Centre proves a haven for special needs children uprooted by conflict
Olena Abaveya knew her autistic son would struggle after they fled their conflict-torn home in eastern Ukraine. With treatment facilities limited, the teacher and psychologist decided to take action herself.
“I believe that no matter how difficult a situation is, things can be resolved with hard work and a positive approach,” she says. "But I would not have achieved anything only by myself. I believe that we only can achieve great things together with other people. Every meeting, every acquaintance, a telephone conversation or just an occasional meeting mattered."
By the end of 2014, Olena, 38, had opened a treatment centre for special needs children in the internally displaced and local communities. It helped children to learn, communicate with peers and independently manage their everyday lives.
"We only can achieve great things together
with other people."
“When we first met Olena two years ago, my five-year-old son could not walk properly or feed himself,” says Oleksandra, the mother of a child who regularly visits the centre. “I had to use a wheelchair to transport him. Today, he walks by himself. I am very happy to see how fast he’s developed.”
By June 2017, six child psychologists, speech therapists and other health professionals were working at the centre. Demand was high and a new, bigger location became necessary.
Olena turned to Sumy’s local council for help. To her relief, they provided a new site, but it was in poor condition and needed renovation. Work went ahead with the help of the NGO CrimeaSOS, a partner of UNHCR, the UN Refugee Agency.
”When I learned about the decision of the local council, I felt so happy,” recalls Olena. “I was almost running home to tell my family. A few days later, we had a meeting where we informed the team. It was a very happy moment!”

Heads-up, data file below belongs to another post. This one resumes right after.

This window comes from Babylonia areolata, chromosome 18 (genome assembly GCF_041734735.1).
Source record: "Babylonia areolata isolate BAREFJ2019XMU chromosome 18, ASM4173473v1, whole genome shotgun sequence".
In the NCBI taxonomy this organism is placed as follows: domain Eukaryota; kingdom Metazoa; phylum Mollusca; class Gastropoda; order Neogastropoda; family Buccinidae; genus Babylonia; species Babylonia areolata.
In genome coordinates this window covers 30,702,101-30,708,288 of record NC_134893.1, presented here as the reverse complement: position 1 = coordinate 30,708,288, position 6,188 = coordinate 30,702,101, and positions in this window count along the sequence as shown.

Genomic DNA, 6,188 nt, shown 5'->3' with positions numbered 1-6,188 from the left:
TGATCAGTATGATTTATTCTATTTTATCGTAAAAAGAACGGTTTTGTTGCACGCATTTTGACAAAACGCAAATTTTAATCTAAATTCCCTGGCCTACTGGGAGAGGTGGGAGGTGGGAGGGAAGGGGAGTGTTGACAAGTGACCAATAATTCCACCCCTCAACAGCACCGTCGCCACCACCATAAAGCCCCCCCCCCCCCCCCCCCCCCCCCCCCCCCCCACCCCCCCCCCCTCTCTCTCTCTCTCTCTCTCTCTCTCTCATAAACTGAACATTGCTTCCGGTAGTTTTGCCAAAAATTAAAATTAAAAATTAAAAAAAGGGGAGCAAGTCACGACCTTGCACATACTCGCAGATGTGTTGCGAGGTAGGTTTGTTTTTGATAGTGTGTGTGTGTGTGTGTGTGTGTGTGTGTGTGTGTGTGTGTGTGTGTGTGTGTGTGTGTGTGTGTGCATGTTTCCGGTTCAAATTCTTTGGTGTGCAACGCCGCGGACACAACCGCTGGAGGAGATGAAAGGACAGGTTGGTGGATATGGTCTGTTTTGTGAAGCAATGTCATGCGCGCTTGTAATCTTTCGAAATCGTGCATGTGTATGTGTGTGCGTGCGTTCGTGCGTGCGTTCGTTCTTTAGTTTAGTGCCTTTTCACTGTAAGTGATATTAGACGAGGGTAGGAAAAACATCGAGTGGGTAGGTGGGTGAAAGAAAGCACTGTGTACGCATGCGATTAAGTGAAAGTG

‘World of Happy Children’ now has space to accommodate 15 children per day. Children from socially vulnerable families can attend free. Olena has seen for herself how life-changing it can be.
“My son has a very difficult diagnosis. His condition can never be fully treated. But I know that at least with all the great work we did for him, he has realized his potential.”
Since 2014, when conflict broke out in eastern Ukraine, UNHCR has been supporting about 1.6 million internally displaced people (IDPs), with the help of partners, government and civil society. Almost 65,000 IDPs in Ukraine live with disabilities.
As part of the UN’s global commitment to promote equal rights and raise awareness of the skills and capacities of people with disabilities, UNHCR is striving to support IDPs with disabilities in Ukraine through cash grants, repairs to homes and improvements to living conditions.
“At UNHCR, we often see that social integration projects are only possible when there is close cooperation between local authorities, donors, NGOs and civil society,” says Pablo Mateu, UNHCR representative in Ukraine. “One of the principles underpinning the work of the United Nations is that of leaving no one behind. This ensures better integration and protection of affected populations, and works towards a more inclusive society.”
Olena is determined that her centre and the children she helps will be a part of that.
“We help children to become more confident with their families and peers,” she says. “But they grow up and will soon face many difficulties. So now we are thinking how to prepare them better for it. Maybe we will open a center for teenagers, which will provide them with the opportunity to integrate into wider society, learn new skills and professions."